• Pharmacy

  • Social work

The U.S. Department of Education has a list of criteria that it requires a program to follow to qualify as a professional degree, which includes:

  1. Completing the academic program to practice in the profession and passing a final exam

  2. Having a minimum of two years of college or university work before starting the program

  3. Lasting at least six years, including previous college or university experiences

11 professional degree types to pursue

Many professional degrees apply to various fields and industries. Here are some common professional degree types:

1. Doctor of Medicine (M.D.)

A Doctor of Medicine is helpful for pursuing a career in the medical field. Holders of an M.D. have a high salary based on their specialization. Often, general surgeons and anesthesiologists are the top earners in the medical profession. This degree can take about four years to finish, but the program may also require you to complete a residency, which may take about seven years, depending on your field of interest.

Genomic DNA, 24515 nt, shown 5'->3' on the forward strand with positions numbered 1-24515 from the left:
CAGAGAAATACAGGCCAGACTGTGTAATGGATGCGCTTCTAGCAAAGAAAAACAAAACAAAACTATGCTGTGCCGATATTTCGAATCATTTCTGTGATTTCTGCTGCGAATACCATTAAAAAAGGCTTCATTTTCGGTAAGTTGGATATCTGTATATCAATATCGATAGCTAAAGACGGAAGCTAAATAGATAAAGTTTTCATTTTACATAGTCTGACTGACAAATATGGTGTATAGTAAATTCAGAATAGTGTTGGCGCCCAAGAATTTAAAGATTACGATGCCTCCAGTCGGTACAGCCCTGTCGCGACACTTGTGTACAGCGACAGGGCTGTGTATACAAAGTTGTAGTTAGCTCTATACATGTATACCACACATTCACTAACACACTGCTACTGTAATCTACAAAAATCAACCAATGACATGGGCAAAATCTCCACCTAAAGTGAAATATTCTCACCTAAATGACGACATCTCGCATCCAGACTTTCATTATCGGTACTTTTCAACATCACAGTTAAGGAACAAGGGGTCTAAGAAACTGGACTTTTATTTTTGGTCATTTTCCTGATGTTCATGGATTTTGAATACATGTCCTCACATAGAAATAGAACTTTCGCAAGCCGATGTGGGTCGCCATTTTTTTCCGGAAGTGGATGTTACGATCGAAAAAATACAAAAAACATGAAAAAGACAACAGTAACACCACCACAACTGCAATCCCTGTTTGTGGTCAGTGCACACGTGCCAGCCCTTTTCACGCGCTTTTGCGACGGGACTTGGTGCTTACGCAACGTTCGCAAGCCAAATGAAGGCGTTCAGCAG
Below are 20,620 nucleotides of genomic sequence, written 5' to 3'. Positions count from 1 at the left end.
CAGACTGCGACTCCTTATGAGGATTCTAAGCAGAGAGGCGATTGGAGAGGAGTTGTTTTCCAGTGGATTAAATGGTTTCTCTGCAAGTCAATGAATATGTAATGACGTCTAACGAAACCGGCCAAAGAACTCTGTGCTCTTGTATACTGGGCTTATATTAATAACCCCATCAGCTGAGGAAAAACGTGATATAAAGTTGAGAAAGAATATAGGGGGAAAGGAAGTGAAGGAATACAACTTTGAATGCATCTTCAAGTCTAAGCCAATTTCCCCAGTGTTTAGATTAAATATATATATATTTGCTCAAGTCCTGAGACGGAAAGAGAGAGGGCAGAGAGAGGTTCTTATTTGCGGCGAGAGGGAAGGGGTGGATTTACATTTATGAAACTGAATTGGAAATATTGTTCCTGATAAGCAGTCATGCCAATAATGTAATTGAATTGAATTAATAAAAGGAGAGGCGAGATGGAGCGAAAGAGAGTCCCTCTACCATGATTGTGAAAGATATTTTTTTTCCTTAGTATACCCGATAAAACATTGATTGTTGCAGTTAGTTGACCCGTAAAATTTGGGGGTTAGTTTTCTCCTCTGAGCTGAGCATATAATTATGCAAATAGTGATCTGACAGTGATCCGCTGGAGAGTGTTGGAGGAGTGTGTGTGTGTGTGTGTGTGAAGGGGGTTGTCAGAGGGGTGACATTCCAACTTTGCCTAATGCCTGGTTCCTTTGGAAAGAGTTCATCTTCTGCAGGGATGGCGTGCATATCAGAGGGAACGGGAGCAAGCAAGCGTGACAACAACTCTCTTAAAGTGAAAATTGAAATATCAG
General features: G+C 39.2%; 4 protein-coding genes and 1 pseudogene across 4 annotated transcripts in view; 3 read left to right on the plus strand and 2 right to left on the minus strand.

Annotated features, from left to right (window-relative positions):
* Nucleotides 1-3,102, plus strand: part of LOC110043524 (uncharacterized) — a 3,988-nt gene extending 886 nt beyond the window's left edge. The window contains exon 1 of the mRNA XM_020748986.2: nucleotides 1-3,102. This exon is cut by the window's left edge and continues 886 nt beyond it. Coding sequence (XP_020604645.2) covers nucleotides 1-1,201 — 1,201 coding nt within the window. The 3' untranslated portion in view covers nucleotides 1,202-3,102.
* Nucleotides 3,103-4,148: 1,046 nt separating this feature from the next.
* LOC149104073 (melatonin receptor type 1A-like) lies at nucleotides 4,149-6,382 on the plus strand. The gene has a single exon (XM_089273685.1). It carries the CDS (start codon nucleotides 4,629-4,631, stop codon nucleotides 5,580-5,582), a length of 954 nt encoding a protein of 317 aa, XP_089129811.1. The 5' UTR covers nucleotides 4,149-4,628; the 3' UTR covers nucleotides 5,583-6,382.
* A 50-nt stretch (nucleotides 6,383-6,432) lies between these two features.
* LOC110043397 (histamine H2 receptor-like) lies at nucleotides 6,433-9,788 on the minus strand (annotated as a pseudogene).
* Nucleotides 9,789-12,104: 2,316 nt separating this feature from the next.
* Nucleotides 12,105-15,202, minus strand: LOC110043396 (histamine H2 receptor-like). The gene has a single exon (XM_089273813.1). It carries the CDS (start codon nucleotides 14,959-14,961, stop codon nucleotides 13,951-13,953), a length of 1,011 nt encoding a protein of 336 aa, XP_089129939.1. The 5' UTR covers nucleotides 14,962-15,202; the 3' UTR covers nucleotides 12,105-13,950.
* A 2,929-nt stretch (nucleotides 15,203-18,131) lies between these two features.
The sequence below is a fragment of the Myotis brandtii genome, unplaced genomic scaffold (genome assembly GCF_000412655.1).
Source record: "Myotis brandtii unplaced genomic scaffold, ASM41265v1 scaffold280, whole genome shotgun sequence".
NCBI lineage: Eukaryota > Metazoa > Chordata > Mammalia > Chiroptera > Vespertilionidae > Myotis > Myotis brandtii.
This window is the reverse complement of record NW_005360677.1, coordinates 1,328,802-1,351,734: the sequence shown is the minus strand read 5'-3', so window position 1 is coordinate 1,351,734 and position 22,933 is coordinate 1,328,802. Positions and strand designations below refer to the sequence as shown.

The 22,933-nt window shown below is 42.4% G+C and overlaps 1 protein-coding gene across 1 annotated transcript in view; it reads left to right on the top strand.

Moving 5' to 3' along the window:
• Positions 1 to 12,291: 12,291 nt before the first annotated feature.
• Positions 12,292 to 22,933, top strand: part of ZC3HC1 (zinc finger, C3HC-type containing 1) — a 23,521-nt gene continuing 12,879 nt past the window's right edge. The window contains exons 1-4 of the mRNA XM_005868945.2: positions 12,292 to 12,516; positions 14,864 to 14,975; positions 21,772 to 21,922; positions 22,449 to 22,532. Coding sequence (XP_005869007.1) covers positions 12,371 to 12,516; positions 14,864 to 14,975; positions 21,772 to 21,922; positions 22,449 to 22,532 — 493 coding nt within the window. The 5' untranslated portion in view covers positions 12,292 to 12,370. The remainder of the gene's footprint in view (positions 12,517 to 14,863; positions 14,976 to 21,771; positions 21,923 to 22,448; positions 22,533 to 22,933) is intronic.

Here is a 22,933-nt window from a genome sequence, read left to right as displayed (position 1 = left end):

Related: M.D. vs. Ph.D. Degrees: What Are the Key Differences?

2. Juris Doctor (J.D.)

Students who intend to practice law earn a Juris Doctor degree. The program trains lawyers to specialize in one or more areas of law, such as criminal, constitutional, civil, administrative or corporate law. If you wish to pursue a career in the legal field without practicing law, a Master of Legal Studies might be a better fit for you. This degree takes about three years to finish.

3. Doctor of Pharmacy (Pharm.D.)

A Doctor of Pharmacy is ideal for professionals pursuing a pharmacy role. In this program, you can learn scientific and clinical skills to apply in the role. On average, it takes about six years to complete.

4. Doctor of Education (Ed.D.)